Rebecca Bobin

Research Assistant
La Trobe University
Developmental Neuromotor Cognition Lab

Rebecca Bobin is a Master of Clinical Psychology candidate and provisional psychologist within the Australian Catholic University. Rebecca completed her BPsych (Hons) research project under the supervision of Dr. Hocking and her research interests include the nature and prevalence of anxiety in both typical and atypical development. Rebecca is a Research Assistant within the DNCLab and has research experience working with typically developing children and individuals with Williams Syndrome.

In 2017, Rebecca approached our group for volunteers to participate in qualitative studies for her thesis on The Perspective and Experience of Families Raising a Child with Williams Syndrome.  Rebecca has completed her thesis and has kindly shared her findings with us.

The thesis is a lengthy and highly worthwhile read and includes many anonymous quotes from family members in the group.

Thank you Rebecca for generously sharing your findings with us. We trust this will help to give greater understanding to families and the wider community about the relational and experiential aspects of Williams Syndrome.

“I had the privilege of meeting 15 families of persons with Williams Syndrome in 2015 while writing my Honours thesis. In spending time in their homes and chatting with them, I felt I was seeing something quite special about the quality of relationships I was observing. Reviewing the literature, I found that there is research documenting the challenges of raising a child with a neurodevelopmental disorder, but very little investigating the positive aspects. I believe this is a useful exercise for two reasons. Firstly, it may be helpful to families starting out on their journey, to recognize the positive dimensions of raising a child with a Williams Syndrome in addition to the hardships. Secondly, understanding the positive as well as the negative impacts of raising a child with a disability could lead to a more balanced view of families and disability in general.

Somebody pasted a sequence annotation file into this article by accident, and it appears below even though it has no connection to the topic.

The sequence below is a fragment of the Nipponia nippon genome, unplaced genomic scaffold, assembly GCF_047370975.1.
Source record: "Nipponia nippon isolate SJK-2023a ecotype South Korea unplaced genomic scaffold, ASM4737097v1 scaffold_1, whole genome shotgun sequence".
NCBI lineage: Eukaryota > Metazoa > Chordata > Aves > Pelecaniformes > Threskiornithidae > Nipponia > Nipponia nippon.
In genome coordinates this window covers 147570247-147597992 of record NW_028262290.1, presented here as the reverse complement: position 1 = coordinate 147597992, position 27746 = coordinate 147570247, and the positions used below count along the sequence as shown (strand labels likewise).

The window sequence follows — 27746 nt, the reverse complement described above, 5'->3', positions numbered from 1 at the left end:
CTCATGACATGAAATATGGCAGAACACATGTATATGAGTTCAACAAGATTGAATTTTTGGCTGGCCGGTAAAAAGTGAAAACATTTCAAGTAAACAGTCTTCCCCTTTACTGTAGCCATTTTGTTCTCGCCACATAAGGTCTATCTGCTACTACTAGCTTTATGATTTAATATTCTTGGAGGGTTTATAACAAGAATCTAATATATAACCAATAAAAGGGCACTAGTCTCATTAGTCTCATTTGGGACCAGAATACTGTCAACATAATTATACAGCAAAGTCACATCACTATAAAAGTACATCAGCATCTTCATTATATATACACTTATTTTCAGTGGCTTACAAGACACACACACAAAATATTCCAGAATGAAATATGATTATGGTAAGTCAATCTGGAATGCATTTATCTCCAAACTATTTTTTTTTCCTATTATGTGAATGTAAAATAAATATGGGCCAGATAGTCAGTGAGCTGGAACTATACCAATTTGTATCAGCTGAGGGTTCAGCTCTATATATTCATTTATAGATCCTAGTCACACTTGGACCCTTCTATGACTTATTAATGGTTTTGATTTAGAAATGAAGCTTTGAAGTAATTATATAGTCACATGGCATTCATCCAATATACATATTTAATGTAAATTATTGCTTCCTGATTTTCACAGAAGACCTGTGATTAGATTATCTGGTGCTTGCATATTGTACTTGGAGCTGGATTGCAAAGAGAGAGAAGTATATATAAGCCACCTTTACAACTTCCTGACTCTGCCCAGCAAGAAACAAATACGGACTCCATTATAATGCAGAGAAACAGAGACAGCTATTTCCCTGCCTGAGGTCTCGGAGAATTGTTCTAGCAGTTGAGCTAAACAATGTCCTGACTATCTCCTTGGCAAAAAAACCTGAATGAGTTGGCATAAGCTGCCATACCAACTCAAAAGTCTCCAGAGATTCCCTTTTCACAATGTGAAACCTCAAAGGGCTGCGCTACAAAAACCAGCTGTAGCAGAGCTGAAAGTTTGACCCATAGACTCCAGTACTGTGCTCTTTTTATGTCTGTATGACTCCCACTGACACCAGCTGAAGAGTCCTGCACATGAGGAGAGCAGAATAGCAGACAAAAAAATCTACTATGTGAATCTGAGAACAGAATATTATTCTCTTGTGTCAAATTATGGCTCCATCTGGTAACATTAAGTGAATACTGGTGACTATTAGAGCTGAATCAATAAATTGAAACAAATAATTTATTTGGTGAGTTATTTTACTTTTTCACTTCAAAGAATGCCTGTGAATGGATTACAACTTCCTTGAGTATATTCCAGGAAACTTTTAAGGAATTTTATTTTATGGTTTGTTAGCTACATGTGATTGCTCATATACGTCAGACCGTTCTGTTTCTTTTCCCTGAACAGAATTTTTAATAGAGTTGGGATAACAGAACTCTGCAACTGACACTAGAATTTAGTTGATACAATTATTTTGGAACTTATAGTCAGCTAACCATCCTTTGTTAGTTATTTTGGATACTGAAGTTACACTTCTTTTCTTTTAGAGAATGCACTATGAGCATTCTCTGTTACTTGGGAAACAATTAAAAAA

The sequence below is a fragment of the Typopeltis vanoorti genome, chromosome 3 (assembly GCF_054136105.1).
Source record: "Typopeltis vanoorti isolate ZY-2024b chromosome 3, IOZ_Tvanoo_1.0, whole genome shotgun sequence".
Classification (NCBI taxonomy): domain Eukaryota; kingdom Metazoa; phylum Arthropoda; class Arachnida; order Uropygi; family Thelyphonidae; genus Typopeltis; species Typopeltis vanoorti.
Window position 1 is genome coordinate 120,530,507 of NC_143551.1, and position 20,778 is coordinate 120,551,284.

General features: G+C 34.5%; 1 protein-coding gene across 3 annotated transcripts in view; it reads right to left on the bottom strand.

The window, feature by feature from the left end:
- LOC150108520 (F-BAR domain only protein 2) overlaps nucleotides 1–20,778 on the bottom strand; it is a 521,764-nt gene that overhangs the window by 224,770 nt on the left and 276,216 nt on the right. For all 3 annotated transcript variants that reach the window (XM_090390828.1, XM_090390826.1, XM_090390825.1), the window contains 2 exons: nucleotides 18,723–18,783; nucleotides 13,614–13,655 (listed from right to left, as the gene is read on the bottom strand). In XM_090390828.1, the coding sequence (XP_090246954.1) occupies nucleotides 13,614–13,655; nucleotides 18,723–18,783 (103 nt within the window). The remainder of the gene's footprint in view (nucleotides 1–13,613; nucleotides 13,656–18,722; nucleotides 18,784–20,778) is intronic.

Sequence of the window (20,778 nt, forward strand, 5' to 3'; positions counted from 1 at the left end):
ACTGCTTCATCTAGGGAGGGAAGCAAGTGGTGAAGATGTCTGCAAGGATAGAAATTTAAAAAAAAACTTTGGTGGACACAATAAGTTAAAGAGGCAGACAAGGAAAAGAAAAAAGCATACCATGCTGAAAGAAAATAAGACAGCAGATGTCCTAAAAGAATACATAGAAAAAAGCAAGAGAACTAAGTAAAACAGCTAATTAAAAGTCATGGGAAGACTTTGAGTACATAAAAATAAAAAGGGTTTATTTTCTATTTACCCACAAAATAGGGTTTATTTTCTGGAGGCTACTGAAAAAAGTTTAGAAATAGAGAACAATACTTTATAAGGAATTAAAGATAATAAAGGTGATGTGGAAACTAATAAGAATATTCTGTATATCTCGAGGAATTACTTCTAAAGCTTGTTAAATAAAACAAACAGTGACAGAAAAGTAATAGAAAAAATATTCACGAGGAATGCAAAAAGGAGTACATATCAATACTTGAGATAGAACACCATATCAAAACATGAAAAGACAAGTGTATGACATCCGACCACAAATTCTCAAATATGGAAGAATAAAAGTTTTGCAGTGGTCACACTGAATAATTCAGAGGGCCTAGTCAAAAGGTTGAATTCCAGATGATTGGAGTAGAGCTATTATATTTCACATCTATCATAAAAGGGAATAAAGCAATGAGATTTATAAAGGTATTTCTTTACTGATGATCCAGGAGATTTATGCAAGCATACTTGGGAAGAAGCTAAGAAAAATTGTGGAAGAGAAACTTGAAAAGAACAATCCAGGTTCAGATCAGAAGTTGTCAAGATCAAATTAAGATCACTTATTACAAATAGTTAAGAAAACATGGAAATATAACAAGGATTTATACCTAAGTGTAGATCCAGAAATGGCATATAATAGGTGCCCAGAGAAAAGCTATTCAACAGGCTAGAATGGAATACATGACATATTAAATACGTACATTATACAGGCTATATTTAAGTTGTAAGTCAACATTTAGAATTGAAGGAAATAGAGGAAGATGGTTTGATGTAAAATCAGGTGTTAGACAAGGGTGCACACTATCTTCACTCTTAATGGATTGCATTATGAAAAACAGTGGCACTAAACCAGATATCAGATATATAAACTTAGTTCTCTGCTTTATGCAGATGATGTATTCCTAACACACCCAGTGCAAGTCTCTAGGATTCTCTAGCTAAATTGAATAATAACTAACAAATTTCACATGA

This study aims to explore what opportunities and rewards (personal growth, resilience, appreciation, support) are experienced by having a family member with Williams Syndrome and what impact having a family member with Williams Syndrome had on the lives of family members (positive and negative). Importantly, the study hopes to capture the perspective of parents, grandparents and siblings of an individual with Williams Syndrome. Family members were encouraged to share stories, anecdotes and perspectives via an online questionnaire.”